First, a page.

Because centrists tend to have shifting views defined by wherever the center happens to be at the moment, they also have less room to negotiate. This is counterintuitive so I'll explain. Right-wing fiscal deficit hawk Tom Coburn and left-wing pro-union progressive Dick Durbin both signed off on the same Deficit Reduction Plan. How the heck did that happen? It happened because both have track records and credibility as individuals with strongly held principles. Coburn's signature on the plan meant that he consented to certain tax increases but because he has been such a consistent fiscal conservative, he is immune to attacks of being a RINO. Durbin's signature meant consenting to certain reductions in Social Security and Medicare but because he has been such a strong voice for vulnerable populations, he is immune to attacks of wanting to gut Social Security and Medicare.
In 2011, the problem is not that we need people to abandon their principles and move to the center. The problem is that we need people who are civil and who put our country ahead of politics.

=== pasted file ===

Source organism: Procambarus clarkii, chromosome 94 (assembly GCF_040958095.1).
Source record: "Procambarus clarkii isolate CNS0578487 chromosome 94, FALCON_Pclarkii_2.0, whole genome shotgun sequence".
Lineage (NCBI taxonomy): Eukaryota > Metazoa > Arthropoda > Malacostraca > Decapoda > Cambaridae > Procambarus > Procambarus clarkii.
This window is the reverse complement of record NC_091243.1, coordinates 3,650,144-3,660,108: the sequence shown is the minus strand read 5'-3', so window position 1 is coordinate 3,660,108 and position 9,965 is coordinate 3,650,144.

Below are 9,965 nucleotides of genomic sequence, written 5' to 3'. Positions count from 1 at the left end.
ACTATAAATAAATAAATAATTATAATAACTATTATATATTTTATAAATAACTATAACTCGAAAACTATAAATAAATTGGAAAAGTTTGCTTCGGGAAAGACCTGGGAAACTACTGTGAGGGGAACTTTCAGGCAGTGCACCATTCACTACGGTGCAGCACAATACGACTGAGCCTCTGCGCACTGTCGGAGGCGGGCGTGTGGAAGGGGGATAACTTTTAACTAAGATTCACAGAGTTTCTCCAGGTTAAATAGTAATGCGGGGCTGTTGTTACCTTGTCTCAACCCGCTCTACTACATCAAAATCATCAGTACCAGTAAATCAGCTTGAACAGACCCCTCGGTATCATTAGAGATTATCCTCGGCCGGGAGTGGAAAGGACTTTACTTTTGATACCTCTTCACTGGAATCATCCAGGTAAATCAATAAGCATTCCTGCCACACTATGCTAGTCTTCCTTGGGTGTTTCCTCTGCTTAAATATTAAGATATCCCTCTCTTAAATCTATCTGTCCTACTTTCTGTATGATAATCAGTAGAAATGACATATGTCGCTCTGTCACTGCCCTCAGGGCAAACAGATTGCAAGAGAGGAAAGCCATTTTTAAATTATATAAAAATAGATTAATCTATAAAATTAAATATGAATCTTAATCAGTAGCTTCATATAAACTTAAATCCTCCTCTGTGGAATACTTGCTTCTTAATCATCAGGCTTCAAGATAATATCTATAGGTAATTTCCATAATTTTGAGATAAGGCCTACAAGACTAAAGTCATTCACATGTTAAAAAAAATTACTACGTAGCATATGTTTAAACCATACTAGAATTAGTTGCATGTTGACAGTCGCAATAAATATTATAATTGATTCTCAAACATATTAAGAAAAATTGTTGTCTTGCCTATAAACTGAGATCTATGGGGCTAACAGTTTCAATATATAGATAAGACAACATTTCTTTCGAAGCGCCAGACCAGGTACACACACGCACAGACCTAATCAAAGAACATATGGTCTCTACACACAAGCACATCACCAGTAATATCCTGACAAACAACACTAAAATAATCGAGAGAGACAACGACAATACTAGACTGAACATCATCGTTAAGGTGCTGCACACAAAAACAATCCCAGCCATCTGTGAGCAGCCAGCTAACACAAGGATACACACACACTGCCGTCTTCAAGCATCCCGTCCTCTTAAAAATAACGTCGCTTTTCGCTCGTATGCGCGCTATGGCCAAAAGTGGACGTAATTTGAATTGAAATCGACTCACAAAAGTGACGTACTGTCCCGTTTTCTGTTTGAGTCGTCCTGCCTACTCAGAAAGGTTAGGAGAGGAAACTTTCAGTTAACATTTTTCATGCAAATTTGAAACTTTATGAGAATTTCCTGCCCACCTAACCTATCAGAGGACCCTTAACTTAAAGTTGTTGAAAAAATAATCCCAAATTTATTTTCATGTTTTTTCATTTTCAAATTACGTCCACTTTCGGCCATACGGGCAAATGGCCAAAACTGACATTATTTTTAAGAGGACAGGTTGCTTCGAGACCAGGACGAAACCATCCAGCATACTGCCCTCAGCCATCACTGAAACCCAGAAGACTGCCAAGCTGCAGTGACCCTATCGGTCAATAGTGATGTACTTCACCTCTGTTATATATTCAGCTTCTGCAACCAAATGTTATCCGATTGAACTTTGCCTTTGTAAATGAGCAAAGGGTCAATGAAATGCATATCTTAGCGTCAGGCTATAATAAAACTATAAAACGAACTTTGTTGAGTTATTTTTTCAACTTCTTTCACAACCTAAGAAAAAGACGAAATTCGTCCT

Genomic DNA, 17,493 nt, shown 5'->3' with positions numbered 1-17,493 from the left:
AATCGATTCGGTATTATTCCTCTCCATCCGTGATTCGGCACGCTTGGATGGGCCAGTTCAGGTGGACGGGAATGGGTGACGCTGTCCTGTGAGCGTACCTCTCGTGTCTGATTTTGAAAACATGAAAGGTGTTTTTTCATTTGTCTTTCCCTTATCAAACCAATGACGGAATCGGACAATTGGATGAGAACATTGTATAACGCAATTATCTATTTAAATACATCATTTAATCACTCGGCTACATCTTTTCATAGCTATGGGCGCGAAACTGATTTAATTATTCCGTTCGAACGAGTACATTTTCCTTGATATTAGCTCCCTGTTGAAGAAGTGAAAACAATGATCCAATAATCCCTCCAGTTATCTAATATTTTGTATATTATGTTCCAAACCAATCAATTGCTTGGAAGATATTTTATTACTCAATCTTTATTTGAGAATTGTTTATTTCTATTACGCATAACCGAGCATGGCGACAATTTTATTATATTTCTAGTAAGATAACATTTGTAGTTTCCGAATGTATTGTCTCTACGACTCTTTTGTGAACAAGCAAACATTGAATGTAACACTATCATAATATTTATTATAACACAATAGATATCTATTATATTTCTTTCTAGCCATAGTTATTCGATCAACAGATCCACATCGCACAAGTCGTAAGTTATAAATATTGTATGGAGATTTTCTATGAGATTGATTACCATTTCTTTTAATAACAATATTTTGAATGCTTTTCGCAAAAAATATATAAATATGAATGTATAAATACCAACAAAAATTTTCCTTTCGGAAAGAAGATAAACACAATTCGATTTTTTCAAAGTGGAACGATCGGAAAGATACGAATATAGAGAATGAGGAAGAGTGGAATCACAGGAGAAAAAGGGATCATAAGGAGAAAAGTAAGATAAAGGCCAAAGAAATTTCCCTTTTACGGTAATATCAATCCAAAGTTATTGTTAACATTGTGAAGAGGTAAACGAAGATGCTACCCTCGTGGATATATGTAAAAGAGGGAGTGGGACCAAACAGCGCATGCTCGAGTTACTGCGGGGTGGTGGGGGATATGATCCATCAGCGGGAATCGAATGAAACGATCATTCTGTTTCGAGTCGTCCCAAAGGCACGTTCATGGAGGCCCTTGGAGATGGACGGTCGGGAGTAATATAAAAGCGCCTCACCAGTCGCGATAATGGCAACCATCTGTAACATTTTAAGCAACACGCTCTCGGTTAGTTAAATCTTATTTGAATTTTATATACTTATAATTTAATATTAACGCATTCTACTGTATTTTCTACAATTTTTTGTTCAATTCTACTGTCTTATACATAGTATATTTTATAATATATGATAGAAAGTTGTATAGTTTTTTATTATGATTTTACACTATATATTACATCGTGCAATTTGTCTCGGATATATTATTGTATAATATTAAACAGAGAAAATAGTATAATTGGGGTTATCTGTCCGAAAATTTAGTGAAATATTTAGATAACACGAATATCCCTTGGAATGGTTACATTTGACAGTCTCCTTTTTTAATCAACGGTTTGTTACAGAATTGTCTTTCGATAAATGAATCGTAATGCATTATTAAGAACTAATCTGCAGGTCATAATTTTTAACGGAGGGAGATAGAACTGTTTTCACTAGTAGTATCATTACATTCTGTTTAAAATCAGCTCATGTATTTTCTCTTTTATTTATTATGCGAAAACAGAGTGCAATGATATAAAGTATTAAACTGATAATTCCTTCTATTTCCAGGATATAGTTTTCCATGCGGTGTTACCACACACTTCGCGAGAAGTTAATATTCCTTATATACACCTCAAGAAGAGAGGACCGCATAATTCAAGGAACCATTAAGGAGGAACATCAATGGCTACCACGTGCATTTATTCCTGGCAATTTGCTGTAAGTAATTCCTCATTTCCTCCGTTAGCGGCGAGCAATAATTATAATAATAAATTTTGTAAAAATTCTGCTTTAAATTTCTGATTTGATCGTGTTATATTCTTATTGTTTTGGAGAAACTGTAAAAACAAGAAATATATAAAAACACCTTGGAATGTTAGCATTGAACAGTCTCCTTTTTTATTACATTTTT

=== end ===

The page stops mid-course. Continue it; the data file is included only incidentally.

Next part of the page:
3. The President gets visionary -- I was at a conference in South Carolina last week in which a gentleman from Australia took it upon himself to give the entire (almost 100% American) audience a pep talk about why we should get the spring back in our step and feel good about the long term prospects for our country. It does kind of feel like the whole country needs a pep talk.
2010 was the third wave election in a row. There's a sense in America that we are truly at a crossroads. The future is kind of scary and uncertain. We're not sure what to do and our politicians don't seem to get it so every two years we vote overwhelmingly to kick somebody out of office and try something different. In 2008 we voted against the Republican irresponsibility and arrogance of the first 8 years of the millennium. But it wasn't simply a protest vote, we also voted for the hopeful and uplifting vision of the future articulated in broad strokes by then Senator Obama.